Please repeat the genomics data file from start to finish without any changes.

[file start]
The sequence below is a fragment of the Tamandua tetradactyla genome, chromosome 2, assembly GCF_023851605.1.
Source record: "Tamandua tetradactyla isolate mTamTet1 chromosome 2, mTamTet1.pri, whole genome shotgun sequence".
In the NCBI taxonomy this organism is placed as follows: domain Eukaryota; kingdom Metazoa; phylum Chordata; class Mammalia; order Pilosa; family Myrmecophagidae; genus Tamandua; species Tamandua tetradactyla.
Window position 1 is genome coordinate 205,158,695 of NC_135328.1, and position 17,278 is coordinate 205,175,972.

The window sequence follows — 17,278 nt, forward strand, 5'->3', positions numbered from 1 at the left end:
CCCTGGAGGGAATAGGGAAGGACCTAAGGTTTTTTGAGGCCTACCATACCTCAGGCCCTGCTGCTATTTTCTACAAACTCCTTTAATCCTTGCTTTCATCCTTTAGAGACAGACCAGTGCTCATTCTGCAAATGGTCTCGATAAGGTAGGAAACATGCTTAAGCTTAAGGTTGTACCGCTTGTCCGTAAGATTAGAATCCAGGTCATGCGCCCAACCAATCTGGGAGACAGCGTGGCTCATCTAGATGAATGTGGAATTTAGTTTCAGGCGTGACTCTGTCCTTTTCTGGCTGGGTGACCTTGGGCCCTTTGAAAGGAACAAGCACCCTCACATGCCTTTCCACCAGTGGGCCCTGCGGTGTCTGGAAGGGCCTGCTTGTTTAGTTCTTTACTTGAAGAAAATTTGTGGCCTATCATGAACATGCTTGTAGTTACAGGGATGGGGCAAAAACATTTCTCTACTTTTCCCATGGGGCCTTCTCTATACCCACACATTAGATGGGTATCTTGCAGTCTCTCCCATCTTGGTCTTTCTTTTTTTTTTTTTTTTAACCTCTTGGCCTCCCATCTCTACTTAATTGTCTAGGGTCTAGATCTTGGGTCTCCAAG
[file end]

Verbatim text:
The sequence below is a fragment of the Tamandua tetradactyla genome, chromosome 2, assembly GCF_023851605.1.
Source record: "Tamandua tetradactyla isolate mTamTet1 chromosome 2, mTamTet1.pri, whole genome shotgun sequence".
In the NCBI taxonomy this organism is placed as follows: domain Eukaryota; kingdom Metazoa; phylum Chordata; class Mammalia; order Pilosa; family Myrmecophagidae; genus Tamandua; species Tamandua tetradactyla.
Window position 1 is genome coordinate 205,158,695 of NC_135328.1, and position 17,278 is coordinate 205,175,972.

The window sequence follows — 17,278 nt, forward strand, 5'->3', positions numbered from 1 at the left end:
CCCTGGAGGGAATAGGGAAGGACCTAAGGTTTTTTGAGGCCTACCATACCTCAGGCCCTGCTGCTATTTTCTACAAACTCCTTTAATCCTTGCTTTCATCCTTTAGAGACAGACCAGTGCTCATTCTGCAAATGGTCTCGATAAGGTAGGAAACATGCTTAAGCTTAAGGTTGTACCGCTTGTCCGTAAGATTAGAATCCAGGTCATGCGCCCAACCAATCTGGGAGACAGCGTGGCTCATCTAGATGAATGTGGAATTTAGTTTCAGGCGTGACTCTGTCCTTTTCTGGCTGGGTGACCTTGGGCCCTTTGAAAGGAACAAGCACCCTCACATGCCTTTCCACCAGTGGGCCCTGCGGTGTCTGGAAGGGCCTGCTTGTTTAGTTCTTTACTTGAAGAAAATTTGTGGCCTATCATGAACATGCTTGTAGTTACAGGGATGGGGCAAAAACATTTCTCTACTTTTCCCATGGGGCCTTCTCTATACCCACACATTAGATGGGTATCTTGCAGTCTCTCCCATCTTGGTCTTTCTTTTTTTTTTTTTTTTAACCTCTTGGCCTCCCATCTCTACTTAATTGTCTAGGGTCTAGATCTTGGGTCTCCAAG